If cherry picking is not good enough, you can also look to discredit science which does not fit within the young Earth worldview. At the risk of this post becoming a list of geology examples, a common choice is to claim isotope testing, a method used to date rocks, is simply wrong. A creation believer might also claim rocks are dated by the age of fossils found within them, and fossils dated by the age of the rocks they reside in (for anyone missing this point here, this is a bit of a circle…), failing to take account of independent methods of dating the rocks and the fossils within them.

Now don’t get me wrong here, no one is immune from the potential to cherry pick or distort the truth. Even the most mainstream of scientists could fudge the data to fit their favoured hypothesis, or ignore information which does not help their cause (and ideally should be called out by the scientific community for doing so). When it comes to creation believers, and other conspiracists, the chances data is being misrepresented seems to be much higher.

Ice with your burning world?

No matter how much we try in science, there will always be some degree of error involved in any measurement or data collection. As a simple example, take a ruler or tape measure and measure the length of the nearest object you have to hand. Chances are your ruler allows you to measure to the precision of a millimetre, and for measuring your object this will probably be sufficient. But I suspect none of your measurements lined up exactly with one mark on the ruler. Is the length of the object closer to the 5 or the 6 mm mark? Is it even possible to be so precise, especially if the object is irregular?

As scientific measurements become more and more complex, the risk of errors increase, and a good scientist will look to design their experiment as far as possible to remove those errors. What error is left will usually result in slightly different results each time an experiment is run, and it is up to the statisticians to then analyse the evidence and provide a coherent result which best fits the data.

In fields such as physics, measurements can be completed with a very high degree of precision (in fact cutting edge physics can be so precise it can actually come up against the fundamental uncertainty in the Universe itself, making more precise measurements not possible. If your head is hurting at this point, sorry…).

In scientific disciplines such as biology or applied sciences like medicine, such levels of precision can only be dreamed about. Run an experiment twice with living animals or humans, and you can often get wildly different results, giving the statistician more than a bit of work to do to create order from chaos. When, for example, we are giving a drug to someone to try and cure an illness, having such levels of uncertainty in the research base can make it a more challenging sell to the patient.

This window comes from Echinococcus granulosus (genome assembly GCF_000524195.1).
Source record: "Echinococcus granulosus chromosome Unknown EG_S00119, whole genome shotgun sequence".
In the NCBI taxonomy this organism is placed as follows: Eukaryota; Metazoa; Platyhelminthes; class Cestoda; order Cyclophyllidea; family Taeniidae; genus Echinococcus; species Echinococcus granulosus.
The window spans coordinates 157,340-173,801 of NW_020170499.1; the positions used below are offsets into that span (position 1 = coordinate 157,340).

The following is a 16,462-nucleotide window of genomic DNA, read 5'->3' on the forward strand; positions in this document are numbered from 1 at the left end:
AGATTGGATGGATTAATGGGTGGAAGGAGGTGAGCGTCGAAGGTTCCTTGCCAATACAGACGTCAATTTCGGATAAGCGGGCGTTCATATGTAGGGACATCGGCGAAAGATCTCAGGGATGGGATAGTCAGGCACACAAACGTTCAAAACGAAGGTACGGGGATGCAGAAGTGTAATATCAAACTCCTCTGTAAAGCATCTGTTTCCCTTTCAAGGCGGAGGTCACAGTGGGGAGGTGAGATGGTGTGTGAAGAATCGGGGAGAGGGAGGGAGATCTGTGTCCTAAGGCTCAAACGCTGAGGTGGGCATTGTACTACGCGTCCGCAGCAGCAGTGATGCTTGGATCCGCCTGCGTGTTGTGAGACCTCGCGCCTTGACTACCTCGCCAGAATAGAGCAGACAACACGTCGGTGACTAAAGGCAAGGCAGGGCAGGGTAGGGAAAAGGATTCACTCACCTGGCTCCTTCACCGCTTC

For those who deny man made climate change, this acceptance by scientists of the imperfections in measurement is one more flaw in climate science itself. Whether it be inaccurate models, flawed data or some global conspiracy to make the world better with clean energy, the likes of climate change deniers will twist scientific understanding to fit a worldview, or more nefariously, an agenda.

Conspiracies, everywhere?

It is in areas like climate change, or vaccine safety or more recently even just wearing a mask, where conspiracy theories and pseudoscience morph from the vaguely entertaining to the dangerous and scary. My family and friends occasionally ask me how I can be so fascinated by ideas I do not ascribe to. And it is a fascination.

Partly it is the entertainment value. I admit to finding the claims made as part of some conspiracies funny (though I am careful not to laugh at the individuals holding the beliefs. I don’t want to be mean or belittle anyone, and for the most part I believe them to be truly curious, if a little misguided). Partly, I am so interested because of the dangerous messages and potential consequences which come with it. Believing the Earth is flat only really hurts the people who hold to those beliefs (and maybe their family and friends if relationships begin to strain). Doubting the effectiveness of vaccines or masks risks hurting everyone. As was seen during the COVID-19 pandemic, the consequences for even seemingly inconsequential beliefs can be dire. This is all without touching on the darker belief systems out there (which usually have the Jews as the villains) which can lead to some of the worst atrocities imaginable.

Conspiracy theories and pseudoscience can seem like a joke to those not inside the belief system. Sometimes, they can be deadly. Even the most harmless belief can lead to the latter option easier than you might expect. If, like me, you are fascinated by the strange world of conspiracies, make sure to remember how behind every laugh there can be a darker outcome.